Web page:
Is a Nuclear Iran a National Security Threat to the USA?
Debate Rounds (4)
Structure of Debate
Round 1: Acceptance.
Round 2: Opening Arguments.
Round 3: Counter-Arguments.
Round 4: Closing Arguments.
I accept this debate. Regards to my opponent for putting up such a stimulating topic. :)
Iran has been striving to acquire a reliable source of nuclear power and recently they have made progress in attaining this goal. The international community believes strongly that Iran's intentions are to create a nuclear weapon, and some believe that Iran is capable of using it against it's classic enemy, Israel. For the purpose of this argument we'll assume that Iran is developing a nuclear weapon and that in the near future they will have several capable of striking targets anywhere in the Middle East.
I believe strongly that the actions of Iran are simply reactions to geopolitical pressure, and that the building of a nuclear weapon is a defensive measure. The Iranian government rightfully assumes that once they get a nuclear weapon, foreign powers will be likely to respect her national sovereignty. Furthermore Iran knows that it must show a willingness to use such a weapon, hence the tough rhetoric of the hardliners in the Iranian government. One might ask themselves, "where did Iran learn these assumptions?"
They learned these assumptions from American foreign policy. They learned that the West was willing and able to intervene in any Middle Eastern country under the pretext of a perceived or even existential threat. These military actions in Afghanistan and Iraq strengthened the resolve of Iran to protect itself by developing a nuclear weapon. Furthermore they learned from North Korea that having a nuclear weapon and showing a willingness to use it was a viable form of protection against the West.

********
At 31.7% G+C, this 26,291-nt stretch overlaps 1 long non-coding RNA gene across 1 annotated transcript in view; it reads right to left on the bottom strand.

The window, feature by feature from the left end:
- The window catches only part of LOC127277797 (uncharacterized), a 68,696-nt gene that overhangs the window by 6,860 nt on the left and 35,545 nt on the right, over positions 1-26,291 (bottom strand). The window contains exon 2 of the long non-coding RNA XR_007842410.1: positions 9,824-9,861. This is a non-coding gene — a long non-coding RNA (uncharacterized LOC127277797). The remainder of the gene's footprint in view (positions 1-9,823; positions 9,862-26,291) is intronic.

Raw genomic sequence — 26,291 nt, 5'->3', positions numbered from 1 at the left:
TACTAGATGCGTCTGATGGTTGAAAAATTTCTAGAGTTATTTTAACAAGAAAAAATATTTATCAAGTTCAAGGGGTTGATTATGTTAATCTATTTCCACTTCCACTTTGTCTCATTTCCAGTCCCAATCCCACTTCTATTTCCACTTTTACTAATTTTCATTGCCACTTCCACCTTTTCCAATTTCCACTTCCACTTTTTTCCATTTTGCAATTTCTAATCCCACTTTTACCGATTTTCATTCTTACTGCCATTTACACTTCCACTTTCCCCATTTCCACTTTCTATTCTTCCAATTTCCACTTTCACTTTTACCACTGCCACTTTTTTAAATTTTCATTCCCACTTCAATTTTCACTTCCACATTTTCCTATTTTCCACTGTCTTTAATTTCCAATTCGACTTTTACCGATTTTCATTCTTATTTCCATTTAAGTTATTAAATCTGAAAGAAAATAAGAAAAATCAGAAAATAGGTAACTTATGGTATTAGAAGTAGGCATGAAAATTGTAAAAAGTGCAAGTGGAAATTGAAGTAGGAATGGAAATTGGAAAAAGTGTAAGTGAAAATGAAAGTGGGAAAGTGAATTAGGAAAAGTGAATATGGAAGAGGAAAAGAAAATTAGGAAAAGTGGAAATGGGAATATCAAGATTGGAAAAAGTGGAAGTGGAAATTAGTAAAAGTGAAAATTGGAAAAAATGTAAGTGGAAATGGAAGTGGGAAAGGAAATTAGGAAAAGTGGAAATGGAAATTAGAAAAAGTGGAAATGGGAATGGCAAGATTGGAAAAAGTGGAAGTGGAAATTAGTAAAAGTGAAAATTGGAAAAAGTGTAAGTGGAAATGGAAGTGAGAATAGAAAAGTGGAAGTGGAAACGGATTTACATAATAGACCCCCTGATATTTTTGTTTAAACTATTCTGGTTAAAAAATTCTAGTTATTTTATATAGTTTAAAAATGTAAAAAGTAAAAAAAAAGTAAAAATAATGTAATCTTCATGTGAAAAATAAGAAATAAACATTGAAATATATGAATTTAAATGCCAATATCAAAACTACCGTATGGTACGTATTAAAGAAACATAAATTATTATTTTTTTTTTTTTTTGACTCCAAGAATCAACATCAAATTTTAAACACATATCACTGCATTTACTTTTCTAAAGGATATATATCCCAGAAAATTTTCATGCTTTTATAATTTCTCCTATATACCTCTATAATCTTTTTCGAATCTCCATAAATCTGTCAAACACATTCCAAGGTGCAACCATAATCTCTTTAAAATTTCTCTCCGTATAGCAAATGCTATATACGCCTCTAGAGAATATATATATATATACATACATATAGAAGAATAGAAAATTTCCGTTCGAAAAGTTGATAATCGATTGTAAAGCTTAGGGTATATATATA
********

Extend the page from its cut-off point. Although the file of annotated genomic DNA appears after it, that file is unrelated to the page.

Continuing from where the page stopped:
Now we must understand the difference between an implied threat and an actual threat. Iran implies that it will use a nuclear weapon, but the Iranians know that using one or even selling one to someone whom will use it, will lead to a unilateral or even multilateral military action by the West against Iran. Through action the Iranian government has shown that it values survival over rhetoric, and that rhetoric is used to increase their chances for survival.
In regards to a threat to Israel, I believe that it highly unlikely for the weapon to be used on Israel without a nuclear weapon first being used on Iran. Pakistan and India are classical enemies, whom have gone to war before and after each government developed nuclear weapons. The same religious and political pressure is present between Pakistan and India, that is present between Iran and Israel. Yet neither country has used a nuclear weapon against their opponent.
In conclusion, Iran is not a fanatical country dedicated to the nuclear annihilation of Israel. They are a sane state, with sane goals, and sane logic behind these goals. If they attain a nuclear weapon they will join the nuclear club; which includes countries such as a communist China, Isolationist North Korea, Islamic Pakistan, and a decentralized and corrupt Russian government.